Never Underestimate a Determined Chicken
The Pull of Freedom
The past year could be subtitled "Adventures With Chickens". Our chickens even graced our Christmas letter this year, festively adorned with Santa hats. A year ago in March, we went to our local Feed-n-Seed store for some guinea pig supplies and ended up coming home with six fluffy and adorable peeping chicks. They lived in our garage for awhile, then in a mobile "chicken tractor" in the backyard, and eventually my DH built them "The Poultry Palace", a lovely shed on our back property with perches and nesting boxes and a big fenced yard - all a chicken could want or need. One would think.
The chickens think otherwise. They'd like to come into our backyard, scratch through all of our bark mulch, scatter it over 90% of our lawn (killing the grass in the process), tear up the black weed barrier underneath and scatter shreds of that everywhere, basically turning a landscaped back yard into a scene of utter destruction. Then they'd love to move on to the front yard, our neighbor's gardens, vegetable plots, and beyond. They're amazingly adept at outsmarting me, squeezing through the tiniest chink in the fence, or lately they've taken to scratching at the ground underneath the fence until they've made a hollow big enough to crawl through. I've piled up our brush clippings into these hollows as a stop-gap measure, but they'll patiently peck at them until they've hauled all the branches out and gotten through. It's impressive, really. A creature with a brain the size of a pea, a creature completely capable of living almost the same existence with no head as they lived with one (see Mike the Headless Chicken if you don't believe me). That such a creature keeps outsmarting me... well, it's a bit embarassing.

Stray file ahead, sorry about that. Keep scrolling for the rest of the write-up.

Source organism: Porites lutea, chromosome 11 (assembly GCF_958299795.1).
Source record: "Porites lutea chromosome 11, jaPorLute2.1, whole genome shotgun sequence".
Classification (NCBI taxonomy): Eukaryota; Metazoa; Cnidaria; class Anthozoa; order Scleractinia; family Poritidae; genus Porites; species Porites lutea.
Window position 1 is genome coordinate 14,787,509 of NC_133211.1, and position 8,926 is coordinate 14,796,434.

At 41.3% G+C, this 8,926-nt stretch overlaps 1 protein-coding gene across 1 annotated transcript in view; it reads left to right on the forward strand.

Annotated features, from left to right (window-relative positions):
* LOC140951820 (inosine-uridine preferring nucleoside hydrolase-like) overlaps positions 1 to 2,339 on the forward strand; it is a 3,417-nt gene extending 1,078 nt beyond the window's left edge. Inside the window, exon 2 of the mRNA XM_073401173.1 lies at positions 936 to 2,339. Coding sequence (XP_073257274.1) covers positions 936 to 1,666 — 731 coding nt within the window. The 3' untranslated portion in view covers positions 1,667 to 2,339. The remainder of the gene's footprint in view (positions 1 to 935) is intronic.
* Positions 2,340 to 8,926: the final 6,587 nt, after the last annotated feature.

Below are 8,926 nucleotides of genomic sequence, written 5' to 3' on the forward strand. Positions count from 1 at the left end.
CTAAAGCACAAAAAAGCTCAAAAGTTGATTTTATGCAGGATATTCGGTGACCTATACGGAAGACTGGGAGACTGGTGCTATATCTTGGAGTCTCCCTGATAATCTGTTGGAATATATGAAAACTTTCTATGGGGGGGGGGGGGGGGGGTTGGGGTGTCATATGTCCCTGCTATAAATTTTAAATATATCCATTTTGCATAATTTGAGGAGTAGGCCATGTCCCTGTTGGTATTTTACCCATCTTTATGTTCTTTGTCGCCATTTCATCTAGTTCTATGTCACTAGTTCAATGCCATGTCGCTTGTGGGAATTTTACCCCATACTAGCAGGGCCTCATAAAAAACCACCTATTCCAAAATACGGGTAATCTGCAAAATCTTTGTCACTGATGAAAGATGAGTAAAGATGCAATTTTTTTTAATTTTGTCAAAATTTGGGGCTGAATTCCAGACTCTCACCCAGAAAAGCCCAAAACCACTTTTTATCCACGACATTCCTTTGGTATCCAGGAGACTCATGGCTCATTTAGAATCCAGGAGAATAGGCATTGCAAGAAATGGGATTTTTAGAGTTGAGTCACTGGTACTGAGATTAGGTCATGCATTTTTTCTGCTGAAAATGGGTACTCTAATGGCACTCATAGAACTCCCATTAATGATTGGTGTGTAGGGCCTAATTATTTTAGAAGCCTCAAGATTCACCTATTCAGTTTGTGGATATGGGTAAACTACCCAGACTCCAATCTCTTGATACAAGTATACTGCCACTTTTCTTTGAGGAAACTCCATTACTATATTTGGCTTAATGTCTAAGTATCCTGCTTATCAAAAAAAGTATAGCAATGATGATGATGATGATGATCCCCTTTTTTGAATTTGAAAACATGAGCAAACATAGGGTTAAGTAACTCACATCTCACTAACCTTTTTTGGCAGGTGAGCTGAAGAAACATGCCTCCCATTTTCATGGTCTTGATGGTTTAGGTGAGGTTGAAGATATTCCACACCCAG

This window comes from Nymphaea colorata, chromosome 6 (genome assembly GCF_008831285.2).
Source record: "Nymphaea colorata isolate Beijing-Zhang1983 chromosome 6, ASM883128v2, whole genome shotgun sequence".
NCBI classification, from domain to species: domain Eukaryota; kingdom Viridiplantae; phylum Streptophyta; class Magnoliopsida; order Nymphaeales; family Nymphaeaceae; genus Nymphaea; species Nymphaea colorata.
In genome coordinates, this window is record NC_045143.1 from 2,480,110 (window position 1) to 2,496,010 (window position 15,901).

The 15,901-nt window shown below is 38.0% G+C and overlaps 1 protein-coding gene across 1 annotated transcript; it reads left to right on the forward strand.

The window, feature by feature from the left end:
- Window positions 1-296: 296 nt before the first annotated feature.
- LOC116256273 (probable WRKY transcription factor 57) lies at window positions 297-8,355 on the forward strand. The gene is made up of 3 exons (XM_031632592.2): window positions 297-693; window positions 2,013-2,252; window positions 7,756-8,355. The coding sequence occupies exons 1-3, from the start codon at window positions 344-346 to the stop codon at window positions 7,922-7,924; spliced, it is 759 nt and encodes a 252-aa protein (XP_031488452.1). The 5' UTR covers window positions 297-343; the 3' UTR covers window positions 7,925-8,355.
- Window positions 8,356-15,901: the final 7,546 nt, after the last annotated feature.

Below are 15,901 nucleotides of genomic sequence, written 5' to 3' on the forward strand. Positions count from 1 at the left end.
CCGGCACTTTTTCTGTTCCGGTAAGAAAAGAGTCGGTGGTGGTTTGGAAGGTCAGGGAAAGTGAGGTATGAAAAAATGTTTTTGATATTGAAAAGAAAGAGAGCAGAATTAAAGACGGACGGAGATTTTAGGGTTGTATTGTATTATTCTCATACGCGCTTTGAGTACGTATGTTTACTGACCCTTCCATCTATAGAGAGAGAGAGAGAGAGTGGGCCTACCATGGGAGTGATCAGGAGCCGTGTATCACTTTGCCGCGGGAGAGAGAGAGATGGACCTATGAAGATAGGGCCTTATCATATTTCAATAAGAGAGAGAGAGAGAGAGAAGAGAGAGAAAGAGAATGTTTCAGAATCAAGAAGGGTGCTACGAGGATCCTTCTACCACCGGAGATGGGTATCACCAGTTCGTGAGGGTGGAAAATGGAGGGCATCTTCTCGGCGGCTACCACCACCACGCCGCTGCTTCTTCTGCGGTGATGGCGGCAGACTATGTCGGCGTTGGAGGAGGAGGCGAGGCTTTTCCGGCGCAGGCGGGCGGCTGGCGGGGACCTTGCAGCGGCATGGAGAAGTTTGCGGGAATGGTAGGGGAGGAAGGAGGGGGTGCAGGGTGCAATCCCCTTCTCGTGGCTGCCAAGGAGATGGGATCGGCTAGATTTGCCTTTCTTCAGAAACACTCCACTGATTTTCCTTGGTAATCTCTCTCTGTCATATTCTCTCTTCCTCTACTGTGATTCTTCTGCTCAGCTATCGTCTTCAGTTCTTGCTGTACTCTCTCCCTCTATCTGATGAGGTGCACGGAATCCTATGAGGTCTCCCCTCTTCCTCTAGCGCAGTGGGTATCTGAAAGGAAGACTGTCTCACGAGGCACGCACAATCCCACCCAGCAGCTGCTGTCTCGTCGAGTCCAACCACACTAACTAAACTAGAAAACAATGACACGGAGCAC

But of course, they will never give up. Even though they've got a big fenced area with everything they'd ever need inside it, it's still a cage and freedom waits beyond it. The drive for freedom is huge. So many of the world's big events have turned on it. From Masada to Captain Jack's Modoc holdout, the American Revolution, the collapse of the Berlin Wall, people throughout history have fought dearly for their freedom.
So when people talk of school reform - of how better computers or higher teacher pay or newer buildings or different curriculums will solve the current problems of our "educational" system, I think that they're missing the essential lesson that all peoples who have tried to hold others in subjugation have learned. Without freedom, even the most lush and beautiful reservation would be a prison. Without freedom, even if East Berlin was the most wonderful city on earth, it would've been a prison. A person (or even a chicken!) who is imprisoned bends their thoughts toward freedom, and that bending precludes most of what could be taught or learned if that freedom was theirs. When children learn in freedom, their lives and their learning belongs to them and they cherish and nurture that learning. Nothing gets in the way.
Our chickens will spend all day plucking away at the brush that plugs the holes separating them from the rest of the world outside their fence. Even if that means they spend less time doing the more important tasks of finding bugs and worms to eat. The freedom is too tantalizing, too distracting to ignore.
I wish I could give our chickens the freedom to explore the whole world (without sacrificing our neighbors' gardens). Thankfully, that's a gift we can give our children.